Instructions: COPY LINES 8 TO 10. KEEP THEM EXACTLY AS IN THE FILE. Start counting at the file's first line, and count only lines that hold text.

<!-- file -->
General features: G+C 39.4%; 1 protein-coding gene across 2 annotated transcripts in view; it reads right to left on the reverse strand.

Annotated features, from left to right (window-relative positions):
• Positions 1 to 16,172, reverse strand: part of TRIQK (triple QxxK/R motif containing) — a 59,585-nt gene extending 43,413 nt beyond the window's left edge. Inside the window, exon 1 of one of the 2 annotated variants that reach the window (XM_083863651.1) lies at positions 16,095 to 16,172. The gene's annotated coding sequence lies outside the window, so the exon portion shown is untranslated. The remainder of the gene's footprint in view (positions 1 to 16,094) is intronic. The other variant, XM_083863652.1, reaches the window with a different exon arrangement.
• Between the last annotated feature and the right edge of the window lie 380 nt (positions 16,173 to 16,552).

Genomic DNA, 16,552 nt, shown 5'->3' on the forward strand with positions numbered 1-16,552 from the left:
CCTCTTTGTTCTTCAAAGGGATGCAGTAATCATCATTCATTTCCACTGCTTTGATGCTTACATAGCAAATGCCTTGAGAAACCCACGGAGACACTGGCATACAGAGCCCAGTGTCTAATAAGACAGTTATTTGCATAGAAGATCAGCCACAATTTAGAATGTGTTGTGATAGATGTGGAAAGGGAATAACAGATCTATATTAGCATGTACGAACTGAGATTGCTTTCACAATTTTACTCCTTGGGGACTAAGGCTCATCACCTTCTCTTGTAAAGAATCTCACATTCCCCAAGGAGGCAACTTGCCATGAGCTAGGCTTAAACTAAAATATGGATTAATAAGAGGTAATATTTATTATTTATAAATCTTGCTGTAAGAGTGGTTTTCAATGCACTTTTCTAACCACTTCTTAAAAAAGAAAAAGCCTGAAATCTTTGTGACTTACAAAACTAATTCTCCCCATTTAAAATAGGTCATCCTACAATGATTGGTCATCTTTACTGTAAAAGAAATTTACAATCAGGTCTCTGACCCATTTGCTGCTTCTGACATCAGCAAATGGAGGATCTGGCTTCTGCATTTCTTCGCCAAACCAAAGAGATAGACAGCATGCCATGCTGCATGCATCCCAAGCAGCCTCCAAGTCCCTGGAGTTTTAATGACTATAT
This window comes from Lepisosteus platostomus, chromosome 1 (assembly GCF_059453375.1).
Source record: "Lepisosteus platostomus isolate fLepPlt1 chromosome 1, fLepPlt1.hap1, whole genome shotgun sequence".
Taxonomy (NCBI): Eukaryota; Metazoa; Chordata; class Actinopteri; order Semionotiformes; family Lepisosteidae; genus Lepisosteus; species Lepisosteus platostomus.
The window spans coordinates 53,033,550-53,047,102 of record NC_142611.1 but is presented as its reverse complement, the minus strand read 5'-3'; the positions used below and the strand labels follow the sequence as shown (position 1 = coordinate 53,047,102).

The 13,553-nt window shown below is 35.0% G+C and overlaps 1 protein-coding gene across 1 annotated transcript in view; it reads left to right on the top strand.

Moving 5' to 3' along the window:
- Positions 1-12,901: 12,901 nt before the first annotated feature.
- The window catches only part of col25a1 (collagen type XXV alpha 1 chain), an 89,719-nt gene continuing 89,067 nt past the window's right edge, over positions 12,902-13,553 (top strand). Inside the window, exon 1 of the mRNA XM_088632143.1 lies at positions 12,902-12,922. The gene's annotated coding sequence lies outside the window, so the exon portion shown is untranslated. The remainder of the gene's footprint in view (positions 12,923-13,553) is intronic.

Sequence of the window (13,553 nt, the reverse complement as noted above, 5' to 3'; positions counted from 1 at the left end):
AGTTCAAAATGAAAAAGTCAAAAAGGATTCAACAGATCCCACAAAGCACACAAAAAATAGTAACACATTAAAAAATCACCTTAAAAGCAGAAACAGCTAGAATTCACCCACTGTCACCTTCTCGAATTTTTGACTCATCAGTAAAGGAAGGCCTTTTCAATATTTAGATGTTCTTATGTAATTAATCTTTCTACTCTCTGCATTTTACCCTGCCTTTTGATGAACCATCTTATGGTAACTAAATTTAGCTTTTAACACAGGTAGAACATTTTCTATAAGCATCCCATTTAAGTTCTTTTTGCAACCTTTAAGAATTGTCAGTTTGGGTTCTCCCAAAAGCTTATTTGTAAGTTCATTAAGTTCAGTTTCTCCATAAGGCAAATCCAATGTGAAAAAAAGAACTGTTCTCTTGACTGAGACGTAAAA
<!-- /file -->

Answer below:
Source record: "Lepisosteus platostomus isolate fLepPlt1 chromosome 1, fLepPlt1.hap1, whole genome shotgun sequence".
Taxonomy (NCBI): Eukaryota; Metazoa; Chordata; class Actinopteri; order Semionotiformes; family Lepisosteidae; genus Lepisosteus; species Lepisosteus platostomus.
The window spans coordinates 53,033,550-53,047,102 of record NC_142611.1 but is presented as its reverse complement, the minus strand read 5'-3'; the positions used below and the strand labels follow the sequence as shown (position 1 = coordinate 53,047,102).